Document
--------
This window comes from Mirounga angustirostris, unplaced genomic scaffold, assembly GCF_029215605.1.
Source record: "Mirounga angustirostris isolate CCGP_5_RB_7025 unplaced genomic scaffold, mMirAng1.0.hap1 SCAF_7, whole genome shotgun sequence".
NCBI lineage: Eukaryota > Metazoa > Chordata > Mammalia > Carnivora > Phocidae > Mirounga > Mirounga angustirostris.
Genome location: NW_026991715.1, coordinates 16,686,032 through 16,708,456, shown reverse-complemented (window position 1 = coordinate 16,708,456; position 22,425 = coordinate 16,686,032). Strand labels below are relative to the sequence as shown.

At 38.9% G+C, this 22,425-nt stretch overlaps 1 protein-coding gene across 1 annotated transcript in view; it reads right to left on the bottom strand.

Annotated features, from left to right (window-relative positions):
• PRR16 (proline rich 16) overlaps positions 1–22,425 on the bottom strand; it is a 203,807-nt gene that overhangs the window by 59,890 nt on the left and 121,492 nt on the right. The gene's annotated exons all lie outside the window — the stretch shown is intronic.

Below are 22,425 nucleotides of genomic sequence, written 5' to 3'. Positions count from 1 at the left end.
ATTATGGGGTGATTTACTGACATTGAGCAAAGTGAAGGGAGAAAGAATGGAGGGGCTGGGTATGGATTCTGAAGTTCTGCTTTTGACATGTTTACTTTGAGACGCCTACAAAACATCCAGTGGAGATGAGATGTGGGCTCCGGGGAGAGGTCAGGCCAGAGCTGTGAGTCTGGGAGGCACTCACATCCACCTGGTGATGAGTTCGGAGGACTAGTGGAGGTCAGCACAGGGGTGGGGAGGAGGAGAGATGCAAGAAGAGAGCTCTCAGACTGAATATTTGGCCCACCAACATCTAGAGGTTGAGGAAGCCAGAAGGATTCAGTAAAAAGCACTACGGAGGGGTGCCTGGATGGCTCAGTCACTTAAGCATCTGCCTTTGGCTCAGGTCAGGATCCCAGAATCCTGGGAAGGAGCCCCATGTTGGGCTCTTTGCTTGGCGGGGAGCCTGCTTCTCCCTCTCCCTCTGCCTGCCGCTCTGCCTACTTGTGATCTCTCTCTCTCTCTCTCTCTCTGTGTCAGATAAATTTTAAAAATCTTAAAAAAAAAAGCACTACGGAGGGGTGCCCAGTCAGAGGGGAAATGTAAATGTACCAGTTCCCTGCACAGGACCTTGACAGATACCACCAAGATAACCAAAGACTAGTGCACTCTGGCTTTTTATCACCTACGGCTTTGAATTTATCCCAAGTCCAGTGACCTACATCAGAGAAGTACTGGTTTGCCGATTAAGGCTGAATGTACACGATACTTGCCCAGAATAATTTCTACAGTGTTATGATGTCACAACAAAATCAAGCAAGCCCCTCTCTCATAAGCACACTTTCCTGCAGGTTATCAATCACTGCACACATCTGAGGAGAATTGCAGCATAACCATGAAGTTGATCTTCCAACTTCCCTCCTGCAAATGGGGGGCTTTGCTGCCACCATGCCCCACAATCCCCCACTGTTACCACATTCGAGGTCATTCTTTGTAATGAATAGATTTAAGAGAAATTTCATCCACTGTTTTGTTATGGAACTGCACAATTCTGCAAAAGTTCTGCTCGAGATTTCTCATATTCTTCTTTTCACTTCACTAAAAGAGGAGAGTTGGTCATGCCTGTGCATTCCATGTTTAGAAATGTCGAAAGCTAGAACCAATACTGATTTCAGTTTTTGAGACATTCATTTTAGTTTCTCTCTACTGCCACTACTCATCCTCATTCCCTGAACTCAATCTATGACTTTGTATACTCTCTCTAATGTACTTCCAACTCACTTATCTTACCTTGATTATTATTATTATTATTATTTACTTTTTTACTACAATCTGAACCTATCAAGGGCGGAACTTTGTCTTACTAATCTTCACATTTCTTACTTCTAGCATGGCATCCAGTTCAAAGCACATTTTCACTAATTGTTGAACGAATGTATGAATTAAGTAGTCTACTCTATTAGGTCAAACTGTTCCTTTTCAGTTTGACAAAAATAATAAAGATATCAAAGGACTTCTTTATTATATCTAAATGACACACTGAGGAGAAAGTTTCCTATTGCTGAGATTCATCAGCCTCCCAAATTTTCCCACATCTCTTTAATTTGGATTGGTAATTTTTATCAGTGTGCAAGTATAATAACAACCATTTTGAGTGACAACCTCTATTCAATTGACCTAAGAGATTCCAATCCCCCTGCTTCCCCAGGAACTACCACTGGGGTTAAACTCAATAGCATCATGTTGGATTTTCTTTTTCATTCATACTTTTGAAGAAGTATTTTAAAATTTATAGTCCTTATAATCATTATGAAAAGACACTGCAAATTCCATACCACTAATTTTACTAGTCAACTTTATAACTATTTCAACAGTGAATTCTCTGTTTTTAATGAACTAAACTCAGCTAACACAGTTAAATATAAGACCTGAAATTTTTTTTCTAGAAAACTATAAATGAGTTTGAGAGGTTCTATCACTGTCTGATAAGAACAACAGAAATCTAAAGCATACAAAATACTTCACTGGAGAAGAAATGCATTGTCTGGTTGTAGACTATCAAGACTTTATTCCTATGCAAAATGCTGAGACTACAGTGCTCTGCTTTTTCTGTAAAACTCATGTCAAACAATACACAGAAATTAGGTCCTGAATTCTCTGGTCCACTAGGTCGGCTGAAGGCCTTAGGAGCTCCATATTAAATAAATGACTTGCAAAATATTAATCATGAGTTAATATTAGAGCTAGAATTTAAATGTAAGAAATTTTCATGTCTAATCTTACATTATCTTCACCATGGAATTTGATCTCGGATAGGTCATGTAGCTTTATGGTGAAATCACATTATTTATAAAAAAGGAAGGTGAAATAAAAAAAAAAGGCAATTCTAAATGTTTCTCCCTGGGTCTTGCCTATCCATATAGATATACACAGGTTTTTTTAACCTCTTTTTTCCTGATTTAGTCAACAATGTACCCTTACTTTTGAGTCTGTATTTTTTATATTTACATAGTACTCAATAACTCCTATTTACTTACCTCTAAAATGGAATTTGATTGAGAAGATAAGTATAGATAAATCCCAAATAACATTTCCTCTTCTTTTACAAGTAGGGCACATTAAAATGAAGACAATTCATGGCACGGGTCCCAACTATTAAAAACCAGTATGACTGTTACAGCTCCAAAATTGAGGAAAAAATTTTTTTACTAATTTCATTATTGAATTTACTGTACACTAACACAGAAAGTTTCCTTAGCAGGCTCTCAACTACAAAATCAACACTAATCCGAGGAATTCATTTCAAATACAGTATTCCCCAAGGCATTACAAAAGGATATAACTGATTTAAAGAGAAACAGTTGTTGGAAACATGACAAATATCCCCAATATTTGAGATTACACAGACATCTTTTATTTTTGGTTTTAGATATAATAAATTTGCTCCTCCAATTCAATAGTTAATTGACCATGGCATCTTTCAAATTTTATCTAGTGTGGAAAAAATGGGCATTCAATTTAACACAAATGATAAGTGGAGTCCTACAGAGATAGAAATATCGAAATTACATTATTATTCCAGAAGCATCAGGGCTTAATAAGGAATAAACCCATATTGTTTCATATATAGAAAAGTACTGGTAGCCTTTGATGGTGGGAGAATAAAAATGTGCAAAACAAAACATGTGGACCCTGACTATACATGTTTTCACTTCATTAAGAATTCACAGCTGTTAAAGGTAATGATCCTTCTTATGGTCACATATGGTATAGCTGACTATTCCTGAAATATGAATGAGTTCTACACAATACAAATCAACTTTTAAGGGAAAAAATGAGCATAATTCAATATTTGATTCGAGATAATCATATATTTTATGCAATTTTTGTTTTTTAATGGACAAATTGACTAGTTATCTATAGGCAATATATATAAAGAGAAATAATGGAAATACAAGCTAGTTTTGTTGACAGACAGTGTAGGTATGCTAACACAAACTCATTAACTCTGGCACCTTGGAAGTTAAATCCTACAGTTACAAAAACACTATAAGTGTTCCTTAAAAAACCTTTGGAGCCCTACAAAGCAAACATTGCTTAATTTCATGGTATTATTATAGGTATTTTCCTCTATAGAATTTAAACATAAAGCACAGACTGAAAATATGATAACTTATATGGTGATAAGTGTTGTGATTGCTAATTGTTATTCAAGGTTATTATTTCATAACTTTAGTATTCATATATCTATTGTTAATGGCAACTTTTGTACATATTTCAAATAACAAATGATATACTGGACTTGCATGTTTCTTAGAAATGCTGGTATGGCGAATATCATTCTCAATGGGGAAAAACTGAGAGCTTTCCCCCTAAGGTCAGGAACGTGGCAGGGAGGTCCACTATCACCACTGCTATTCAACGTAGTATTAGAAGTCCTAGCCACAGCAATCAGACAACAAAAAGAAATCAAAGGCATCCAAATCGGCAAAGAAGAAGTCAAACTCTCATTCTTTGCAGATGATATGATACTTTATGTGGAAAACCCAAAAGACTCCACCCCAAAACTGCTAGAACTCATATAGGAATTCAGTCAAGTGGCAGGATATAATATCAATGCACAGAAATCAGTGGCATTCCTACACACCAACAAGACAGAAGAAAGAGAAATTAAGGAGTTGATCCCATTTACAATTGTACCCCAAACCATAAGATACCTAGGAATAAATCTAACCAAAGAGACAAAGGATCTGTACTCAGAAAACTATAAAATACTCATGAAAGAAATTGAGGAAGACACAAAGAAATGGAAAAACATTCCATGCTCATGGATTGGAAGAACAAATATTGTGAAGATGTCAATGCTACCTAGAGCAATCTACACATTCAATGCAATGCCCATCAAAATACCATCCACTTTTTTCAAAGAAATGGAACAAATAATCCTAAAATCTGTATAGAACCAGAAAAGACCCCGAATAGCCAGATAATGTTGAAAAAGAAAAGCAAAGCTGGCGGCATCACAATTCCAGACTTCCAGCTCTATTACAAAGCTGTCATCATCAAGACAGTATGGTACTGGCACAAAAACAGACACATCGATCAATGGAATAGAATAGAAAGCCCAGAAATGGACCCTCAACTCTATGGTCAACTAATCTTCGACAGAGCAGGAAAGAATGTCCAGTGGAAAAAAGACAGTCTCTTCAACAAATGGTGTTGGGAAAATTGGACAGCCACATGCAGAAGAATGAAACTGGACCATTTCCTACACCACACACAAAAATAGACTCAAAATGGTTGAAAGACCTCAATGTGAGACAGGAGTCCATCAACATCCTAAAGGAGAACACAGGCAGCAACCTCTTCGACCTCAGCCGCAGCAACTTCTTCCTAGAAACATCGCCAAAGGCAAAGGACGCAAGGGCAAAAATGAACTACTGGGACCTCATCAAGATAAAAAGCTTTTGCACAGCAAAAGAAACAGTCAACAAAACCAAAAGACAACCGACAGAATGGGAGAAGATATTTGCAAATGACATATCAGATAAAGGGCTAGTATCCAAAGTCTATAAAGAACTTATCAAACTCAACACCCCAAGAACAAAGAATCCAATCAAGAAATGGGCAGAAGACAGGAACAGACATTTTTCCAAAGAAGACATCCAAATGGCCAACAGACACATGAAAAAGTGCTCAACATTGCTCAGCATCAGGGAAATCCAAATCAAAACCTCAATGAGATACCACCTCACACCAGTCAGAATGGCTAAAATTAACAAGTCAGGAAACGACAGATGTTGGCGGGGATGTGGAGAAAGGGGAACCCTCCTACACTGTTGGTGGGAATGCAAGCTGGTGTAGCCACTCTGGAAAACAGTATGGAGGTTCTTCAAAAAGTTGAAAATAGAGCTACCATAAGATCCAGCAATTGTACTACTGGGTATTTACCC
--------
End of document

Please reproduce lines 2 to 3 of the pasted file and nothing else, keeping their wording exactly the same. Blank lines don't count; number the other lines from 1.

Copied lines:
Source record: "Mirounga angustirostris isolate CCGP_5_RB_7025 unplaced genomic scaffold, mMirAng1.0.hap1 SCAF_7, whole genome shotgun sequence".
NCBI lineage: Eukaryota > Metazoa > Chordata > Mammalia > Carnivora > Phocidae > Mirounga > Mirounga angustirostris.